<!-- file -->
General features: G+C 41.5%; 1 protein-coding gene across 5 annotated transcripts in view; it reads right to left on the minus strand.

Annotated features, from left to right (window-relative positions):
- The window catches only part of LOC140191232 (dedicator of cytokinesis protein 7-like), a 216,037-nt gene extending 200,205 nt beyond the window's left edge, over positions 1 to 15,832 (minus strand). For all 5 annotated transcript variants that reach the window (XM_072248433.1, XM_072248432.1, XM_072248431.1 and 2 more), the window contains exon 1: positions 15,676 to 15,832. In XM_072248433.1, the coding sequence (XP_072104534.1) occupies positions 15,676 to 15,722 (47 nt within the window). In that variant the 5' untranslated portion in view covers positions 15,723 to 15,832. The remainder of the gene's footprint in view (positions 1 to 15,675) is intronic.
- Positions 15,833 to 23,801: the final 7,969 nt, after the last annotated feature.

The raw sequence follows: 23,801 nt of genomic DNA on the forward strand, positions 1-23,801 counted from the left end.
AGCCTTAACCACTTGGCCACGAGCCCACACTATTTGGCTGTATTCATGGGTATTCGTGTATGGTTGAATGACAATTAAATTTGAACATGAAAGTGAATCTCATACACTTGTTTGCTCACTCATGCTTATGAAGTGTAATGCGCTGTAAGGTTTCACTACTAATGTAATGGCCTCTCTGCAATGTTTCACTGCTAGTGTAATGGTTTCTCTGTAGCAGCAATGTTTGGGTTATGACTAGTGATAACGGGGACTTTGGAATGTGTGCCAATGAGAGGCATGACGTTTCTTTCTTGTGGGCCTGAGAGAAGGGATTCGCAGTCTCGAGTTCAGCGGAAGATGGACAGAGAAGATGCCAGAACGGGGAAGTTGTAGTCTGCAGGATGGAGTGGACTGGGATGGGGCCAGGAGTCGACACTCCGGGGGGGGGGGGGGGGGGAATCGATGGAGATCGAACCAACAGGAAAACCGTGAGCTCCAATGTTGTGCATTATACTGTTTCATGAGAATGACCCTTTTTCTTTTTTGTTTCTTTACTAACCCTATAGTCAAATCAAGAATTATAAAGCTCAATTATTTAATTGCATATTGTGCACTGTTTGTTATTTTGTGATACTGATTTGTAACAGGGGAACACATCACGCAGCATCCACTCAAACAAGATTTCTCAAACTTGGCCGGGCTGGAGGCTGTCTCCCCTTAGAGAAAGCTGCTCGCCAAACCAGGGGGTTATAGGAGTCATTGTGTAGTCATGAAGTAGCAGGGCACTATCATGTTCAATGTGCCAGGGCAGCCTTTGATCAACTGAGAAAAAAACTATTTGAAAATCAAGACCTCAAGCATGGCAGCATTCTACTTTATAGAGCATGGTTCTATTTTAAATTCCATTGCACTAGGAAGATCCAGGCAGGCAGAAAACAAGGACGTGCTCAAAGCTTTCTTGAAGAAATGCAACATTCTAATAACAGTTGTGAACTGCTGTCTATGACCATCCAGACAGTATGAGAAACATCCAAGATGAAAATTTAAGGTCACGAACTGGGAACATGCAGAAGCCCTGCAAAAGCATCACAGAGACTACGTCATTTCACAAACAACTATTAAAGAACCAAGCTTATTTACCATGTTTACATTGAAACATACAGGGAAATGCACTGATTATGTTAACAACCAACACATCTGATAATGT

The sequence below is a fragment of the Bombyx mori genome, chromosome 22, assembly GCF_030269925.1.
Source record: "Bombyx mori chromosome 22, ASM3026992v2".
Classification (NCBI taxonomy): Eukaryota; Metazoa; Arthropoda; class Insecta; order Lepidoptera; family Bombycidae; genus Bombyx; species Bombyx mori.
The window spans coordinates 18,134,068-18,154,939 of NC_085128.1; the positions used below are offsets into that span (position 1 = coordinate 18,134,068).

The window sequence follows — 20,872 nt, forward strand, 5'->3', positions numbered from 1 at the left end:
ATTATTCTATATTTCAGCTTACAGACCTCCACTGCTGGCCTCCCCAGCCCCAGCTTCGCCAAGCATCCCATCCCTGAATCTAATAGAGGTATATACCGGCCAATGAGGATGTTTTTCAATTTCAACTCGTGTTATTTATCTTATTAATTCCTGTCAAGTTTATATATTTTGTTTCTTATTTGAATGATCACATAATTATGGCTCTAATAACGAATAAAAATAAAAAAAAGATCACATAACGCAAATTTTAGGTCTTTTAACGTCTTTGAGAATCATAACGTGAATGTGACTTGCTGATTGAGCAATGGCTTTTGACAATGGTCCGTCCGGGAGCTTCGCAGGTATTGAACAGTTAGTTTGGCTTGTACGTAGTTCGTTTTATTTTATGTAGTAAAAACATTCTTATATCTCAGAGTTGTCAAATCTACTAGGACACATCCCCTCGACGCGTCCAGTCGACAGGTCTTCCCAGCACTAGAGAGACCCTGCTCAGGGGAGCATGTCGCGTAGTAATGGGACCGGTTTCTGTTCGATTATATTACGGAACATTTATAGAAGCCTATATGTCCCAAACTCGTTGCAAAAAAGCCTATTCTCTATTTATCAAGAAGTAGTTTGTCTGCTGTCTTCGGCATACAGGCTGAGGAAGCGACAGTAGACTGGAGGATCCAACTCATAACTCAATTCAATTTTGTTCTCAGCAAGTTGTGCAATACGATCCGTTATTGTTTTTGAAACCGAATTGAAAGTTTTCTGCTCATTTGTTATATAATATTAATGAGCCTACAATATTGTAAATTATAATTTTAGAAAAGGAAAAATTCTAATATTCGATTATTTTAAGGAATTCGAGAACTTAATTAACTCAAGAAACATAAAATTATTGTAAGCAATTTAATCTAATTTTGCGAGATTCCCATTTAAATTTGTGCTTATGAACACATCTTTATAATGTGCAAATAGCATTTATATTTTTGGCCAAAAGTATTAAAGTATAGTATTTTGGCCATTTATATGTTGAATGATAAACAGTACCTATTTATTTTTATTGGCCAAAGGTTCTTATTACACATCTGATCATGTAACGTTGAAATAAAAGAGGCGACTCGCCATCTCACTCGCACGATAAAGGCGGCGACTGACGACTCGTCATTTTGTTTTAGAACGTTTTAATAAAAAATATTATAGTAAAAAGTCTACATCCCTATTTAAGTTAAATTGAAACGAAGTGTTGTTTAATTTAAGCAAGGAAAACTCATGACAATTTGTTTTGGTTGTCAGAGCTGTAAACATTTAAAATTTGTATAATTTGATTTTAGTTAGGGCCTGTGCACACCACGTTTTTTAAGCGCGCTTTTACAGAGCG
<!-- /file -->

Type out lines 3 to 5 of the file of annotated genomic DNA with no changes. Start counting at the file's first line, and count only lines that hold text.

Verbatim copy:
- The window catches only part of LOC140191232 (dedicator of cytokinesis protein 7-like), a 216,037-nt gene extending 200,205 nt beyond the window's left edge, over positions 1 to 15,832 (minus strand). For all 5 annotated transcript variants that reach the window (XM_072248433.1, XM_072248432.1, XM_072248431.1 and 2 more), the window contains exon 1: positions 15,676 to 15,832. In XM_072248433.1, the coding sequence (XP_072104534.1) occupies positions 15,676 to 15,722 (47 nt within the window). In that variant the 5' untranslated portion in view covers positions 15,723 to 15,832. The remainder of the gene's footprint in view (positions 1 to 15,675) is intronic.
- Positions 15,833 to 23,801: the final 7,969 nt, after the last annotated feature.

The raw sequence follows: 23,801 nt of genomic DNA on the forward strand, positions 1-23,801 counted from the left end.